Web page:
Another victim of ‘most sacred’ honour killing
KARACHI, May 29 2006: Eighteen-year-old Ayesha Baloch was dragged to a field; her brother-in-law held her down; her husband sat astride her legs and slit her upper lip and nostril with a knife. They call such assaults on women a matter of ‘honour’ in some communities here. But for the majority it is a source of national shame. Married less than two months ago in district of Dera Ghazi Khan, Ayesha was accused of having sexual relations with another man–before marriage.
“First they tortured me and beat me. I started screaming. Akbar then caught my hands and pulled me to the ground. Essa sat on my legs and cut my nose and lips,” Ayesha mumbled through her bandages at a hospital in Multan. “I was bleeding and started screaming after they fled on a motorcycle. People heard me and rescued me and took me to my mother’s home,” she said. At least she wasn’t killed.More than 1,000 women are slain by their husbands, or relatives, and that is just the reported (not actual) number of ‘honour killings’ each year. Many killings are planned, rather than done in rage, and the motive often has more to do with money or settling score.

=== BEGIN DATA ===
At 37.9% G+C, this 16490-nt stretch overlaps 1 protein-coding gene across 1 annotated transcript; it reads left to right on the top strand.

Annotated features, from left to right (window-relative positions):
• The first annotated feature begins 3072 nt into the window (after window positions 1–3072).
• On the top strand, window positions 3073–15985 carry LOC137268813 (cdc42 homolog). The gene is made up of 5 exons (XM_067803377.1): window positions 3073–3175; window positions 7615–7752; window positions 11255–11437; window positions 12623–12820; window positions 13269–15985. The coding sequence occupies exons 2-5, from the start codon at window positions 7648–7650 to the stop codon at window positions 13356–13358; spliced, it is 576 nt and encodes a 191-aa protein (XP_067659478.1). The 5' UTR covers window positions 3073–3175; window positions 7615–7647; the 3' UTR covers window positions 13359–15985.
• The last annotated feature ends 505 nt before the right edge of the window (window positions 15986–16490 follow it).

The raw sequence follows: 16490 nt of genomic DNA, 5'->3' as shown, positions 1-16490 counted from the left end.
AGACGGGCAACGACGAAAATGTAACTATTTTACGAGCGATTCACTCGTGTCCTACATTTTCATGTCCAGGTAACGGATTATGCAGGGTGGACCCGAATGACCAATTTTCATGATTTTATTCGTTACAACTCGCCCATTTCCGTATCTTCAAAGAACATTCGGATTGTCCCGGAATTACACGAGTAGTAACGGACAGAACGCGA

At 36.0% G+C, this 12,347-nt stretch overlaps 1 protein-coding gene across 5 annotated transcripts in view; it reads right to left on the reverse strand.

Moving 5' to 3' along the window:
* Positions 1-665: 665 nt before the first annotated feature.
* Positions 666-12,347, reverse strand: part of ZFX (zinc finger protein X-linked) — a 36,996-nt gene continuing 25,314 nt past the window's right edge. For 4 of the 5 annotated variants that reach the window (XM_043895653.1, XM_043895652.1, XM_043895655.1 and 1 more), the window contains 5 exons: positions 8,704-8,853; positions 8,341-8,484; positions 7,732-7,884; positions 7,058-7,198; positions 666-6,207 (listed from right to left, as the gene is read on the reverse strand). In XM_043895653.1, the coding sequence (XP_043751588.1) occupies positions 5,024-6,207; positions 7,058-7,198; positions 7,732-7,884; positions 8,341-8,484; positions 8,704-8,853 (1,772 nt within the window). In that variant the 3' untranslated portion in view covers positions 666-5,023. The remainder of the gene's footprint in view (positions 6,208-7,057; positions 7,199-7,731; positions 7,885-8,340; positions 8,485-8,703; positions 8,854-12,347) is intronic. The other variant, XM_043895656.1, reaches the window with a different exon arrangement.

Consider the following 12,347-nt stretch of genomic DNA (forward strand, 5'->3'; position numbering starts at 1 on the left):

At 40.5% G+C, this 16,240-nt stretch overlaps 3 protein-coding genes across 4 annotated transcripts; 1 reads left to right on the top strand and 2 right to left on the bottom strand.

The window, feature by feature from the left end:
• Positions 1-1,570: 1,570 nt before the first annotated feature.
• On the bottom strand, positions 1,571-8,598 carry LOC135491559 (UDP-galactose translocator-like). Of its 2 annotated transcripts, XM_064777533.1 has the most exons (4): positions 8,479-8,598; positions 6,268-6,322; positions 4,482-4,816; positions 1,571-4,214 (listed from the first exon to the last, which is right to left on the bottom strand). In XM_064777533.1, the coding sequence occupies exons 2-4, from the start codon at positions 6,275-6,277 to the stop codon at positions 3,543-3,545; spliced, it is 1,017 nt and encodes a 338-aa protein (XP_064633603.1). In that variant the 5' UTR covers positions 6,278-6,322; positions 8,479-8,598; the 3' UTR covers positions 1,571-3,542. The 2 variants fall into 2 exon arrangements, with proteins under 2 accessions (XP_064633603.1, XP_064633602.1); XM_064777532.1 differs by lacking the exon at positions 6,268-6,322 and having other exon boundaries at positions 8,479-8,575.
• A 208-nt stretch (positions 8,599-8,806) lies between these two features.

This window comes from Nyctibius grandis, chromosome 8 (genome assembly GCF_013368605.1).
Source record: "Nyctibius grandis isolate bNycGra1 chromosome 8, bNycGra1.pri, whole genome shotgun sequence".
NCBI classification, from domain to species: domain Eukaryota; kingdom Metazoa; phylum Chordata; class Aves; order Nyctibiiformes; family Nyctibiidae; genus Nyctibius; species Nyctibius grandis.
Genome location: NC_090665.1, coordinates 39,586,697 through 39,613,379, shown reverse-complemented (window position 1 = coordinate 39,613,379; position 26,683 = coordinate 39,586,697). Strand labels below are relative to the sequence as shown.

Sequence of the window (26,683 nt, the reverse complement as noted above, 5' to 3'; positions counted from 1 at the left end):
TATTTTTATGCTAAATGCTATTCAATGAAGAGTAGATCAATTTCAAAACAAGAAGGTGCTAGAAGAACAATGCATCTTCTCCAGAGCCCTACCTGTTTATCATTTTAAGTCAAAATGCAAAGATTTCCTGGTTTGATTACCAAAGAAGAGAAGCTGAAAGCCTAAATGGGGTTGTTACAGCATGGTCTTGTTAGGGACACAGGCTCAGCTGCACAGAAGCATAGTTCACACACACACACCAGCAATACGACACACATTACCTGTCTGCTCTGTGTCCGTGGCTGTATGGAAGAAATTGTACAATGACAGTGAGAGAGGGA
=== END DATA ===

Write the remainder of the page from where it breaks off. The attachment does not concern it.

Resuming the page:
The same week, a world away from Ayesha’s village, social activists, parliamentarians and community leaders had gathered in the suburban, leafy capital of Islamabad to launch a campaign–‘We Can End Honour Killing’. Farhana Faruqi Stocker, country director of international aid agency Oxfam, said some 10,000 people, called ‘change-makers’, had signed up so far. But Stocker knows two constituencies will be vital to the campaign’s success.
“The mindset of legislators has to be changed in order for good legislation to come out,” Stocker told Reuters. But she is well aware that there are many remote rural areas of Pakistan where maulvis (clerics) exert more influence than local government and federal law.”In order to bring change, we have to engage with clerics.”
Source: B. Recorder